This week we feature Elizabeth Nichols who transports us to a space of contemplation on the relationship between inner life and outer environment; details her appreciation for those who cut through dominant mediated narratives; and shares her experience growing up in a family of artists.
Elizabeth is currently a thesis student at Grad Film. We asked her a few questions and here’s what she had to say:
Where are you from and what is it like there?
I was born and raised in Princeton, New Jersey, paces away from the University. For the most part, it was the quiet, cerebral, intellectually electrified and typically homogenous place one might expect from a small college town. A beautiful place that left me mysteriously unsettled – a state of mind I was not able to put my finger on until I left. I grew up fascinated with art and literature and history; my way of experiencing a bigger world before I began to travel in it.
In Princeton, there were brief moments of community – but not nearly enough. I grew up in a family of artists and storytellers and we found community in an insular kind of way – sitting around a table for hours each night, debating, arguing, learning. Our home reflected our obsession with process, constantly in a state of experimentation from the inside out, often to the confusion and sometimes dismay of our neighbors.
Princeton bore in me an ineffable hunger to see more, to learn from people - not (just) books - to question what I saw and felt and learned in school, to find myself and my place in the world.
What or who is inspiring you right now and why?
“As for free will, there is such a narrow crack of it for man to move in, crushed as he is from birth by environment, heredity, time and event and local convention.” Lately, I’ve been carrying around the Unabridged Journals of Sylvia Plath. The journals start from when she was a student at Smith. She seemed to struggle with an out-of-place-and-time state of mind that feels so familiar to me. It seems, tragically, that the world was not ready for her mind. It’s a very strange experience, peering into such intimate and private reflections. As I read, I witness a mind evolve. The inherently present-tenseness of her journals create a sort of suspense I have never really felt with such intensity anywhere else. I’m fascinated by her attempts to reconcile a rupture that exists between her inner life and her environment. I can empathize with that, and believe it must be the experience of so many in this confusing world that we live in.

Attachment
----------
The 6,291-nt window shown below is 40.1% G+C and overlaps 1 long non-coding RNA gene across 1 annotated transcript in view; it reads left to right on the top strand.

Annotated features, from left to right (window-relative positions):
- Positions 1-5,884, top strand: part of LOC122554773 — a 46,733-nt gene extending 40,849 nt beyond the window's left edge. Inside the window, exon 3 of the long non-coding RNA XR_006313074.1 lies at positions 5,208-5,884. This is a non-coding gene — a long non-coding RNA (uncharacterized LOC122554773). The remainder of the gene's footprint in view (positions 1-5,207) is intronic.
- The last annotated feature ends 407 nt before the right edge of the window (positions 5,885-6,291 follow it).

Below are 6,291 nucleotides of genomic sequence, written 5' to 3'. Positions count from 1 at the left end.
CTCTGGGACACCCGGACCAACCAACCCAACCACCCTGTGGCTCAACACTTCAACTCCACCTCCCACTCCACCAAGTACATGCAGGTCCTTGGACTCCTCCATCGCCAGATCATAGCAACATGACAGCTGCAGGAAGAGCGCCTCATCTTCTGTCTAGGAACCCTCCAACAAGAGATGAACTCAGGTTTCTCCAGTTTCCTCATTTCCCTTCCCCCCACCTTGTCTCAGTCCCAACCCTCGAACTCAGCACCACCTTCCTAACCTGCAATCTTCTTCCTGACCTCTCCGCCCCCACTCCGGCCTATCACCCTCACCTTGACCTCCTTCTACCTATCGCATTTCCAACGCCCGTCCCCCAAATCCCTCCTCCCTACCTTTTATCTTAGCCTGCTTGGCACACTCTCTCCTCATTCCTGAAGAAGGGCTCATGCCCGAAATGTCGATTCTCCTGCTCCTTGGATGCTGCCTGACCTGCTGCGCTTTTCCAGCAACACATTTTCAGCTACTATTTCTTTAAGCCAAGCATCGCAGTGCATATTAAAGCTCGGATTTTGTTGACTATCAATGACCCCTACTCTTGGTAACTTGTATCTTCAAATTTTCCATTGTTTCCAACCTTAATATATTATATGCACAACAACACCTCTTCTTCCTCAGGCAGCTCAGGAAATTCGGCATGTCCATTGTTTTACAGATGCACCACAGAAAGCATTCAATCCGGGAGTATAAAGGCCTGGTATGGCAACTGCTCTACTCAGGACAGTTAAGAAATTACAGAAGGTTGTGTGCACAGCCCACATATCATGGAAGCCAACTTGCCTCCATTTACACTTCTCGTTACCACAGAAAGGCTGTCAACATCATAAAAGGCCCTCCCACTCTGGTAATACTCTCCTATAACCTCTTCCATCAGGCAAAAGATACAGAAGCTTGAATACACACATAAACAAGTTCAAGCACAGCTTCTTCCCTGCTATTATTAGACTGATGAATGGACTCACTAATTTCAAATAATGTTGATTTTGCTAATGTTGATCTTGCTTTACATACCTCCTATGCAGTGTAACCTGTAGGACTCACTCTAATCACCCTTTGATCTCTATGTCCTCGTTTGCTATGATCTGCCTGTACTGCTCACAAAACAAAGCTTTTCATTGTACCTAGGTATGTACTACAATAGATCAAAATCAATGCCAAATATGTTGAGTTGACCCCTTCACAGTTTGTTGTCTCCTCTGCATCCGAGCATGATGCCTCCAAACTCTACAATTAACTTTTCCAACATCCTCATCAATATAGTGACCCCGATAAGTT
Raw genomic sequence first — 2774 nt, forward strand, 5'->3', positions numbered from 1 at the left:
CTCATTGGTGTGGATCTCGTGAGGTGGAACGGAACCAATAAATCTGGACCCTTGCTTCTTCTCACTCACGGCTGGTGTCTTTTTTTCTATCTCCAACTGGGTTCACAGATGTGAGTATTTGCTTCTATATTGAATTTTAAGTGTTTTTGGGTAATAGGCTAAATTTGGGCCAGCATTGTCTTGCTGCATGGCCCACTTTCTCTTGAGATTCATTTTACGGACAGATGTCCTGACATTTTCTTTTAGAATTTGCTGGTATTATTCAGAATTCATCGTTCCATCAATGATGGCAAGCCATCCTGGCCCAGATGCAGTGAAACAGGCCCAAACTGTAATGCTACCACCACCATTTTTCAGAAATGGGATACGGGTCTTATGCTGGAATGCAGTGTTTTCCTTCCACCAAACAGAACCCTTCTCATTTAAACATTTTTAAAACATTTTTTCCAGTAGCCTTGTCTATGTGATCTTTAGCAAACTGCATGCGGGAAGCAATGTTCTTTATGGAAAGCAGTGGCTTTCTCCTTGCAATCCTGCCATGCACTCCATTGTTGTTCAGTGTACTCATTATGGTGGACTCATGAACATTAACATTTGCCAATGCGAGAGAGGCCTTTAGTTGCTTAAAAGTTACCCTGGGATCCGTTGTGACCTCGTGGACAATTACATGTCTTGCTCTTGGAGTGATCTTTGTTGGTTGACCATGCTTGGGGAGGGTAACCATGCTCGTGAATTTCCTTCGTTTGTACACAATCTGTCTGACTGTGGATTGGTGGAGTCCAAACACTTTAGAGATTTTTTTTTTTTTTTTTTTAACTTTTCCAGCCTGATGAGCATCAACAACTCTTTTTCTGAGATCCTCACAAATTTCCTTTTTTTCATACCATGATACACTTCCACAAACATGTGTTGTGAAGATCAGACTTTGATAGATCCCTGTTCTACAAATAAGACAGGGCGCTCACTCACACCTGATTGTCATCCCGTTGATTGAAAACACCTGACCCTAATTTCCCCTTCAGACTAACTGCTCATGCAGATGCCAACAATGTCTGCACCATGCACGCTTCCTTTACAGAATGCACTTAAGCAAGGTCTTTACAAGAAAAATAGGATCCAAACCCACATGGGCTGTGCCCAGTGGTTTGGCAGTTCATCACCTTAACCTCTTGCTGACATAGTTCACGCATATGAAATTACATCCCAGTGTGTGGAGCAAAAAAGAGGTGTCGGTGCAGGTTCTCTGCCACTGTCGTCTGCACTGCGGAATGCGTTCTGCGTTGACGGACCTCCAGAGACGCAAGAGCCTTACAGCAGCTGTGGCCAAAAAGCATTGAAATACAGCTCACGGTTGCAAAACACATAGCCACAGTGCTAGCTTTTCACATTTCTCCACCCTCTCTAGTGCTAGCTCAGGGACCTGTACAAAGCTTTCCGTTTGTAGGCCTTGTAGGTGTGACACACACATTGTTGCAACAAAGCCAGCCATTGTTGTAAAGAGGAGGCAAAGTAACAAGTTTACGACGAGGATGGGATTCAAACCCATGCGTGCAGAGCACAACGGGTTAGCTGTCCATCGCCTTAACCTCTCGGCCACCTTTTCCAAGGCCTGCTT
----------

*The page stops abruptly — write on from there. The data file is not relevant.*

An attempt to process this rupture in my own life has brought me to consider the moments of intersection between the poetry and politics of the world around me. I have been particularly interested in how we have come to our understanding of the world, the inherited filter through which we experience our daily lives, often dictated by circumstance and environment. I’ve been fascinated by the power of the dominant narratives conveyed to us with such conviction through our education system and mass media. It is exhilarating and inspiring to me when I come across individuals who confront these narratives head-on – through art, literature, performance, activism. One activist in particular has inspired me lately - Amy Goodman - a journalist who produces the daily independent news program, Democracy Now! Her journalism, of course, reflects her progressive point-of-view, but what I appreciate most - beyond the depth and diversity of her coverage of complex issues - is her inclusion of the voices of ordinary people who are directly impacted by the events that take place in our world. While often saddened and frustrated by the reality we live in, I am inspired by artists and activists who are trying to do something about it.
What has been your most rewarding experience at NYU Tisch Grad Film so far?
I have found truly wonderful collaborators and mentors during my time at NYU. Beyond the people and the collaborations we’ve forged, I’ve found the curriculum of the program to be especially rewarding. For me, this program has offered space and opportunity to experiment with process. I’ve learned that each project - each story, each character - requires its own organic approach. Each project I’ve embarked on has changed me and my perspective in a profound way. I’m grateful to have this powerful tool to help me navigate, see, question and understand this world and my experience of it.
Visit Elizabeth’s website at www.elizabeth-nichols.com